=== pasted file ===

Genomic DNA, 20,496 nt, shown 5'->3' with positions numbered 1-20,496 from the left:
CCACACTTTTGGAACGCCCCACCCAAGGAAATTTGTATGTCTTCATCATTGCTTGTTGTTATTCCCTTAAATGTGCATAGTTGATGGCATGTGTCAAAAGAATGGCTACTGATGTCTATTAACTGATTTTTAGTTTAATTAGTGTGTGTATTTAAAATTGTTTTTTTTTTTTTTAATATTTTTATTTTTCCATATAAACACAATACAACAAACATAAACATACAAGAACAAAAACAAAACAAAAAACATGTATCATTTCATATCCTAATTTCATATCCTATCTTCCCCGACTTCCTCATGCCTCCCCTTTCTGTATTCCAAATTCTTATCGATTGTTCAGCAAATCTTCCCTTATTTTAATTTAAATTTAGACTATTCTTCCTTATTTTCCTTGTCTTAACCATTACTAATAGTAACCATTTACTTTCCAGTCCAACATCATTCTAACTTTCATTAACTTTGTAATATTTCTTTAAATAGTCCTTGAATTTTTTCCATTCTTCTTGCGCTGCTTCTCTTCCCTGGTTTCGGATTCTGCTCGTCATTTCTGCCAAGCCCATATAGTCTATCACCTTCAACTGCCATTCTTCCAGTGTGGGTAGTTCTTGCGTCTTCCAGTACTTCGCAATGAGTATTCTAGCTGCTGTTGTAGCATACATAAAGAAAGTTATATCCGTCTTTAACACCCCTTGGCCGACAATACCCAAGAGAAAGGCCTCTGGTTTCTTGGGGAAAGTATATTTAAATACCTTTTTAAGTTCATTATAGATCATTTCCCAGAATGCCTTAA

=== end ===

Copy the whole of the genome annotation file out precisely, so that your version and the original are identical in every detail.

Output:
Genomic DNA, 20,496 nt, shown 5'->3' with positions numbered 1-20,496 from the left:
CCACACTTTTGGAACGCCCCACCCAAGGAAATTTGTATGTCTTCATCATTGCTTGTTGTTATTCCCTTAAATGTGCATAGTTGATGGCATGTGTCAAAAGAATGGCTACTGATGTCTATTAACTGATTTTTAGTTTAATTAGTGTGTGTATTTAAAATTGTTTTTTTTTTTTTTAATATTTTTATTTTTCCATATAAACACAATACAACAAACATAAACATACAAGAACAAAAACAAAACAAAAAACATGTATCATTTCATATCCTAATTTCATATCCTATCTTCCCCGACTTCCTCATGCCTCCCCTTTCTGTATTCCAAATTCTTATCGATTGTTCAGCAAATCTTCCCTTATTTTAATTTAAATTTAGACTATTCTTCCTTATTTTCCTTGTCTTAACCATTACTAATAGTAACCATTTACTTTCCAGTCCAACATCATTCTAACTTTCATTAACTTTGTAATATTTCTTTAAATAGTCCTTGAATTTTTTCCATTCTTCTTGCGCTGCTTCTCTTCCCTGGTTTCGGATTCTGCTCGTCATTTCTGCCAAGCCCATATAGTCTATCACCTTCAACTGCCATTCTTCCAGTGTGGGTAGTTCTTGCGTCTTCCAGTACTTCGCAATGAGTATTCTAGCTGCTGTTGTAGCATACATAAAGAAAGTTATATCCGTCTTTAACACCCCTTGGCCGACAATACCCAAGAGAAAGGCCTCTGGTTTCTTGGGGAAAGTATATTTAAATACCTTTTTAAGTTCATTATAGATCATTTCCCAGAATGCCTTAA